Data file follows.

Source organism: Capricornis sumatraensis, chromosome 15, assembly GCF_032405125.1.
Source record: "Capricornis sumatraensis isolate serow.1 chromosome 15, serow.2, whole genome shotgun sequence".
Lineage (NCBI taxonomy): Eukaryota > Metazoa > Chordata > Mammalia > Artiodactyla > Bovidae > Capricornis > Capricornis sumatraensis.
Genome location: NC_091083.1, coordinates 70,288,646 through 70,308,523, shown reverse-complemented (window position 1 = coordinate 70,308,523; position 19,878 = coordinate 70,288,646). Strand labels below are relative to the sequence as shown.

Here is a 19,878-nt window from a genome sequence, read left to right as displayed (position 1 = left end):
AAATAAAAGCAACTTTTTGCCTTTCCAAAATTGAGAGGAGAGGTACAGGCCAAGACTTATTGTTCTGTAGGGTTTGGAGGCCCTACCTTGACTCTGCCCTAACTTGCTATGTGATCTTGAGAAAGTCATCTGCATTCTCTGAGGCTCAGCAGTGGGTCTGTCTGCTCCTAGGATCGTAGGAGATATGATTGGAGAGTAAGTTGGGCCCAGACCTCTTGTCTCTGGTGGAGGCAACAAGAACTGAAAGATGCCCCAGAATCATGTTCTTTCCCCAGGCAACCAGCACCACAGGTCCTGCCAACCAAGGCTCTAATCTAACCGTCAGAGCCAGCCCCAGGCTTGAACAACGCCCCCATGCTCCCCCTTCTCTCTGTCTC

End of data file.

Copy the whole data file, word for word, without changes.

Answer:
Source organism: Capricornis sumatraensis, chromosome 15, assembly GCF_032405125.1.
Source record: "Capricornis sumatraensis isolate serow.1 chromosome 15, serow.2, whole genome shotgun sequence".
Lineage (NCBI taxonomy): Eukaryota > Metazoa > Chordata > Mammalia > Artiodactyla > Bovidae > Capricornis > Capricornis sumatraensis.
Genome location: NC_091083.1, coordinates 70,288,646 through 70,308,523, shown reverse-complemented (window position 1 = coordinate 70,308,523; position 19,878 = coordinate 70,288,646). Strand labels below are relative to the sequence as shown.

Here is a 19,878-nt window from a genome sequence, read left to right as displayed (position 1 = left end):
AAATAAAAGCAACTTTTTGCCTTTCCAAAATTGAGAGGAGAGGTACAGGCCAAGACTTATTGTTCTGTAGGGTTTGGAGGCCCTACCTTGACTCTGCCCTAACTTGCTATGTGATCTTGAGAAAGTCATCTGCATTCTCTGAGGCTCAGCAGTGGGTCTGTCTGCTCCTAGGATCGTAGGAGATATGATTGGAGAGTAAGTTGGGCCCAGACCTCTTGTCTCTGGTGGAGGCAACAAGAACTGAAAGATGCCCCAGAATCATGTTCTTTCCCCAGGCAACCAGCACCACAGGTCCTGCCAACCAAGGCTCTAATCTAACCGTCAGAGCCAGCCCCAGGCTTGAACAACGCCCCCATGCTCCCCCTTCTCTCTGTCTC